Make Windows synchronize time more often
This page explains how to make the Windows network time (NTP) client synchronize its time more often than the default once per week.
This was tested on Windows 7 but should work with Windows XP and above.
Why is this important?
I don't know about your machines but both my desktop and my HTPC have terrible clocks. They seem to drift by about five minutes each week and that messes up things like scheduled TV recordings or stating that it is 13:37 o'clock on IRC when it's not. Despite the apparent awfulness of PC clocks, Windows doesn't provide any user-facing options to change the clock-sync frequency below once a week.
How not to do it 1: The Synchronize Time task
I've seen suggestions that you change the existing Synchronize Time scheduled task so that it runs more often. That does not help. I tried making that task run once a day and my clocks still drifted. Upon investigation, that task simply makes sure the Windows Time service is running and if it's already running the task does nothing. In that situation it's still up to the Windows Time service when to actually performs a sync, which will be once per week.
How not to do it 2: The SpecialPollInterval registry value
There is a SpecialPollInterval setting under HKEY_LOCAL_MACHINE\SYSTEM\CurrentControlSet\services\W32Time\TimeProviders\NtpClient (note: it has moved at least once between Windows versions) which is the time (in minutes) between time syncs... Sort-of...
While modifying that registry value may update the "next sync time" displayed in the control panel, I have found it does not actually affect how often the clock is synched. Feel free to play with it if you want but that's my verdict.
As far as I can tell, the registry value changes how often the time service wants to sync but only applies when time service is actually running. When the time service runs is controlled by the Windows Task Scheduler, not the registry value, and (at least on Windows 7) when the service runs it exits immediately after performing any required work. After that the time service will not do anything -- or run at all -- until the Task Scheduler starts it again.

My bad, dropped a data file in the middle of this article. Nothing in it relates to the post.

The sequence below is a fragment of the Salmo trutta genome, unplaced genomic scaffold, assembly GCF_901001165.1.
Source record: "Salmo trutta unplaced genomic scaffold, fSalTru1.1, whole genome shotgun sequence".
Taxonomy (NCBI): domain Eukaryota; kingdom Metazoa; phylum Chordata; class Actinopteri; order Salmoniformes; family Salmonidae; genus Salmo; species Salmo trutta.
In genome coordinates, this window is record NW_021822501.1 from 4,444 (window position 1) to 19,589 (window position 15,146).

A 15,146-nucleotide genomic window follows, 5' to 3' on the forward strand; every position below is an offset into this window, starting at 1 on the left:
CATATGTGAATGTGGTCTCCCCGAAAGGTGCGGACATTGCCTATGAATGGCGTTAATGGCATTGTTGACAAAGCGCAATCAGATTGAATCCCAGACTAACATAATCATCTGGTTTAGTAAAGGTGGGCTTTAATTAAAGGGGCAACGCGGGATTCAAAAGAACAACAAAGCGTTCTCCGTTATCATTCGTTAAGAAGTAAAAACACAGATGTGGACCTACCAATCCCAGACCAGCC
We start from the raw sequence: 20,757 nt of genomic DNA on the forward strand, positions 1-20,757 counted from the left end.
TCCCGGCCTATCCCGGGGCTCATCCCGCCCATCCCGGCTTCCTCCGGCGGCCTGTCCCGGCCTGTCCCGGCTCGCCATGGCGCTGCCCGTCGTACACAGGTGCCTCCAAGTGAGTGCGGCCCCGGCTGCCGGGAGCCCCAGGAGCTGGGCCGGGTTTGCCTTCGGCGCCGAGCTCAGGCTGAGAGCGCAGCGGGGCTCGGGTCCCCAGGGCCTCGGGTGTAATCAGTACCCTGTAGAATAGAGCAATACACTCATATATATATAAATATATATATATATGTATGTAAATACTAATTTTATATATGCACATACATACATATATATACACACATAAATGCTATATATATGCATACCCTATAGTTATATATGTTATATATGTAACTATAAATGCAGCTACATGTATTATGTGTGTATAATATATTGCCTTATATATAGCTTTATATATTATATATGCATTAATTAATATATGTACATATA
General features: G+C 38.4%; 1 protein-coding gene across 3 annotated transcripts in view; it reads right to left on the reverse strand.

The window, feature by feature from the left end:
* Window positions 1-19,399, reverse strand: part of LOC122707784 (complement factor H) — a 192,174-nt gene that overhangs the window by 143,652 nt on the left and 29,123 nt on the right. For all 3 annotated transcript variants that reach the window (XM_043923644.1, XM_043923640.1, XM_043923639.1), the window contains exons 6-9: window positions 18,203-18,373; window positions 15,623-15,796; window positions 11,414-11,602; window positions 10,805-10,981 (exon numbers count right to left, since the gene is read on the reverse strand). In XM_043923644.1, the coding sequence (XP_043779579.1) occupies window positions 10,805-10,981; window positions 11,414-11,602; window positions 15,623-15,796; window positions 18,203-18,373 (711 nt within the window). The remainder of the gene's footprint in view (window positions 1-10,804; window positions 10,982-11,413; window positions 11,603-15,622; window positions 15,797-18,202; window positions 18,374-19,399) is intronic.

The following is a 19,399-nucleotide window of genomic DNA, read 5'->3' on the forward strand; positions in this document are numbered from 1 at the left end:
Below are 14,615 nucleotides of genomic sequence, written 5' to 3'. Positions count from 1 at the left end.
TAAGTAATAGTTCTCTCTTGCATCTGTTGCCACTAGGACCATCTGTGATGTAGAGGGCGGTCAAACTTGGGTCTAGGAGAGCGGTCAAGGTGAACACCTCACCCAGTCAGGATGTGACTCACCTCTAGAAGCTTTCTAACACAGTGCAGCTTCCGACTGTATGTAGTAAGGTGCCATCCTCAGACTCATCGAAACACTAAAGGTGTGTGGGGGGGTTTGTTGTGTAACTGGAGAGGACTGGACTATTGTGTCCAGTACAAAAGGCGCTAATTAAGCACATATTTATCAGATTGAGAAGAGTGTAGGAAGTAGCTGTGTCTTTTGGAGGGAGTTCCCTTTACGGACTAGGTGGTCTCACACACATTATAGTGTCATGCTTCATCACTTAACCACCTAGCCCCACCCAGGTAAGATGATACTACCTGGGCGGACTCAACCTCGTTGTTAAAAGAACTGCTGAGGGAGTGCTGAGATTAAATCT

I suspect if you modify the SpecialPollInterval value and change the Synchronize Time task frequency then it might work, but that is difficult to verify. On the other hand, my method (below) is a similar amount of effort and is trivial to verify: You can mess up your system time and then manually run the task to verify that it gets corrected right away.
How to do it: A different scheduled task
The W32tm.exe tool, with /resync argument, triggers a clock sync, provided the Windows Time service is running. (If you want to test it manually, note that the command requires administrator rights and that the service may need to be started.)
It's easy to set up a scheduled task which ensures the Windows Time service is available and then runs W32tm.exe /resync once a day, or as often as you like:
To test that the task actually works, manually mess up your clock's time and then right-click the task and select Run. Your clock's time should be corrected.
(After doing that, it seems normal for the task's status to remaing "Running" even though it only runs for a brief moment. Task Scheduler doesn't seem to update the status very well and you have to hit F5.)
If the task doesn't seem to work, double-check everything is set up as shown above.
You should also check the Date and Time control panel to ensure it is set to synchronize time via the Internet. You might also want to use a closer NTP server (e.g. one run by your ISP).
(Note that the Date and Time control panel will still say the next synchronization is a week away. It only knows about its own schedule and doesn't know about the task we just set up.)